Life at 33 1/3: The guitar hero and the little boy lost

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Gary Moore, Back On The Streets (MCA)

*From the vaults of Carl Meyer, two album reviews written in March and April 1979.*

Gary Moore became a permanent member of Thin Lizzy last year.  It’s his second run with them as he was a member six years ago as well, if only briefly.  Since then he tried his luck with Skid Row and Colosseum II.  His new solo album is a bouncy walk through muddy heavy rock, breakneck jazz rock(!), electric blues and tender ballads.

Phil Lynott is very much present both as bass player and singer – he even wrote three of the tracks.  One of them, “Don’t Believe A Word”, is taken from Lizzy album “Johnny The Fox”.  Moore transformes it into a slow, plaintive blues.

The swirling “Hurricane” is a highlight, Moore attacks his guitar, shooting razor sharp notes faster than lightning.  “Song For Donna” is a nice ditty, and then there’s Lynott’s sad beauty, “Parisienne Walkways” (with a wonderful, cascading guitar solo).  A versatile album, chock full of guitars.

Released: September 1978

Produced by: Chris Tsangarides and Gary Moore

Contents: Back on the Streets/Don’t Believe a Word/Fanatical Fascists/Flight of the Snow Moose/Hurricane/Song for Donna/What Would You Rather Bee or a Wasp/Parisienne Walkways.

Personnel:

Gary Moore: guitars, vocals

Phil Lynott: bass guitar, double bass, acoustic guitar, percussion, backing vocals, vocals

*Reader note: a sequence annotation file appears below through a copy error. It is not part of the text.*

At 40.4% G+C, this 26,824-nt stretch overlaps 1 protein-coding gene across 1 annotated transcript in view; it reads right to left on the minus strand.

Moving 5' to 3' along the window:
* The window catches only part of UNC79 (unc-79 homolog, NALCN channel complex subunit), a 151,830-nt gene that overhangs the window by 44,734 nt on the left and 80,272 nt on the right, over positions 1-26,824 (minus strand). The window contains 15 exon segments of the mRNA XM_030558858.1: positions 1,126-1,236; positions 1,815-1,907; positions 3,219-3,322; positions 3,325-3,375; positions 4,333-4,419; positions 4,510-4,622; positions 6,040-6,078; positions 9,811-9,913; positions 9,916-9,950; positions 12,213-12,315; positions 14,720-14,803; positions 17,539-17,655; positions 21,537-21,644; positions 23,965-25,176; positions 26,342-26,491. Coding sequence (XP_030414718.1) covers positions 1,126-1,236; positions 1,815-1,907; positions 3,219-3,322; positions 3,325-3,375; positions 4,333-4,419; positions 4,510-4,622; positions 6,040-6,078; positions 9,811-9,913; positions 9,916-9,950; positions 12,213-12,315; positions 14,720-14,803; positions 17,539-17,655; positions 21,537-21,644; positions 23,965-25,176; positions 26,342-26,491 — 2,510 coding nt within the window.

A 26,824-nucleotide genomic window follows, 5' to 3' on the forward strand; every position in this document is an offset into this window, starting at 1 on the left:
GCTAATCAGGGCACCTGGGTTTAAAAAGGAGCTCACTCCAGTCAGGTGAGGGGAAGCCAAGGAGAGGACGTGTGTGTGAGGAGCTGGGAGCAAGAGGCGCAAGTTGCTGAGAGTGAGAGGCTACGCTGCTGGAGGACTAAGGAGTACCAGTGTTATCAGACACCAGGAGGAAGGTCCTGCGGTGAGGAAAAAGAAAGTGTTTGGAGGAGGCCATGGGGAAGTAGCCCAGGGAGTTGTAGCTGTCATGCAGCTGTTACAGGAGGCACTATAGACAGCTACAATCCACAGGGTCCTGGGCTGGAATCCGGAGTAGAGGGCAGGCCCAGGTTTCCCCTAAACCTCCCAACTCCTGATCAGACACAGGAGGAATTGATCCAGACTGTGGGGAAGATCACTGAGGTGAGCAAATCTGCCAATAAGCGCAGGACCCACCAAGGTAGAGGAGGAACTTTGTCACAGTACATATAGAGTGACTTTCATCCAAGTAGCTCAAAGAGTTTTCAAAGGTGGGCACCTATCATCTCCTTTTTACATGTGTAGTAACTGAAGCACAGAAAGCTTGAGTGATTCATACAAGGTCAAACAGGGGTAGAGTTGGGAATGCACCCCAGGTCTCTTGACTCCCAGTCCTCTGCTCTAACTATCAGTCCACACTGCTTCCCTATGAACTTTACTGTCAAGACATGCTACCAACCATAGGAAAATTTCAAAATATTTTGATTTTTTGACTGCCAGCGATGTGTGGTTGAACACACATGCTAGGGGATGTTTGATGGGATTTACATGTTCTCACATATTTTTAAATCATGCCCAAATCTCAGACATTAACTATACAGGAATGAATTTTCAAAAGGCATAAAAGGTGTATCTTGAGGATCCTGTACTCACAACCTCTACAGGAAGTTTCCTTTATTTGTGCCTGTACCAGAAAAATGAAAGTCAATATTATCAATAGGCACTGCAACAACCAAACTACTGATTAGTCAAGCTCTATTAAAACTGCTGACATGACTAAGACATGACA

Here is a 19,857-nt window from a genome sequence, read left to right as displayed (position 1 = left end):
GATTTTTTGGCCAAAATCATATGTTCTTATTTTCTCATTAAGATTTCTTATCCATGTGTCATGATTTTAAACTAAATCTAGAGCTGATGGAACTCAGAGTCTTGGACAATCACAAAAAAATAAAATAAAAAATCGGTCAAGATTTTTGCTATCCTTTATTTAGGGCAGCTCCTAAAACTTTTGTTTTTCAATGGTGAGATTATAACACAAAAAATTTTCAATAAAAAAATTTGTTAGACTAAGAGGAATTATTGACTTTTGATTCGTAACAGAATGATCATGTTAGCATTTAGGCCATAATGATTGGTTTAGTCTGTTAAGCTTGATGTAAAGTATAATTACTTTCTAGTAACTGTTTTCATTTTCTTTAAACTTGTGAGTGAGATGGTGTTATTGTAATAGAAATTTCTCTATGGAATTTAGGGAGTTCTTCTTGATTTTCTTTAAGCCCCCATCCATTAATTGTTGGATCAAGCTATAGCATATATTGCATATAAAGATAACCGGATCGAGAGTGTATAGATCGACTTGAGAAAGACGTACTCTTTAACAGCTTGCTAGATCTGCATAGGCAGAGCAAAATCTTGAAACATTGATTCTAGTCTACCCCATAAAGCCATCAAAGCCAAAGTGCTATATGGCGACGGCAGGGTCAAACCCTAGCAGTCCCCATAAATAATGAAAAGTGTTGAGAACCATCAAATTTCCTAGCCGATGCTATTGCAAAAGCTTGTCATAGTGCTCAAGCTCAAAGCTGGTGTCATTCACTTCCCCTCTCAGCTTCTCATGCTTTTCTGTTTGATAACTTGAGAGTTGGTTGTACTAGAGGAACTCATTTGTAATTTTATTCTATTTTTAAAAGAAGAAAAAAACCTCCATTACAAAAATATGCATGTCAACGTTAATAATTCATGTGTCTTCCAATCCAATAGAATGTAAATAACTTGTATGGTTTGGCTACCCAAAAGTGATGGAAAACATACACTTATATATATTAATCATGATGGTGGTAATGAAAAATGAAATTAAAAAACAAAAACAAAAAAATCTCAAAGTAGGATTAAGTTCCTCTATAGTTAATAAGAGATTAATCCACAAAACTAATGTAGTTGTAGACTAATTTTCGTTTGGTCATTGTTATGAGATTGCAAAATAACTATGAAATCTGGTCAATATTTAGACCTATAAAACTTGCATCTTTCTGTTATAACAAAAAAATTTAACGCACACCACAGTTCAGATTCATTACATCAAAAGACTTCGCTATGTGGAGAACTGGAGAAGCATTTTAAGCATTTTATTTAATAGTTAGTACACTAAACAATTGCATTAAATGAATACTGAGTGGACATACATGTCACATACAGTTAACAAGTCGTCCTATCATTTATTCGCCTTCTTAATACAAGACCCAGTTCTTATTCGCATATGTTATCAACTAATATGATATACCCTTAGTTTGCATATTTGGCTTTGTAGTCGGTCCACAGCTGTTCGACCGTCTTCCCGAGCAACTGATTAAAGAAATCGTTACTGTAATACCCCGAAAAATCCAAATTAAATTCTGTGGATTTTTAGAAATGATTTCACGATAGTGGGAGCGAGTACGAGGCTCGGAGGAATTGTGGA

John Mole: bass guitar

Don Airey: keyboards, organ, piano

Brian Downey: drums, percussion

Simon Phillips: drums, percussion

Jonathan Richman & The Modern Lovers, Back In Your Life (Beserkley)

What a strange character he is, Jonathan Richman.  A little boy lost in a grown up world.  You either hate or love his wide-eyed and simplistic little songs.  “Back In Your Life” is his fourth studio-album, and he stays in character.  He smells the flowers, mimics bees buzzing and entrusts us that all people are good at heart.  And as a bonus, we get the sad story of Abdul and his beloved Cleopatra.

The combination of his rather flat voice with its charming off-key qualities, his shining eyes of wonder and his innocent and very childish smile is slightly disturbing.  Is this man for real?  And yet there he is, so in awe of the flowers, waiting for the ice cream man.

His new album offers a mix of acoustic campfire-sing-a-longs, children’s songs and down in the basement rhythm & blues.  The Modern Lovers are playing nice and easy, stripped down and simple.  The jangly guitar solos are as wide-eyed as the songs, the rickety rhythm section almost, but not quite falling down the stairs, and the band’s harmony singing next to absurd as it highlights rather than camouflages Jonathan’s vocal shortcomings.

“Back In Your Life” is kind, naive, warm hearted, simple and fun.  And highly different.  There is only one Jonathan.  Recommended.

Released: March 1979

Produced by: Glen Kolotkin, Kenny Laguna and Matthew King Kaufman

Contents: Abdul And Cleopatra/(She’s Gonna) Respect Me/Lover Please/Affection/Buzz Buzz Buzz/Back In Your Life/ Party In The Woods Tonight/My Love Is A Flower (Just Beginning To Bloom)/I’m Nature’s Mosquito/Emaline/Lydia/I Hear You Calling Me.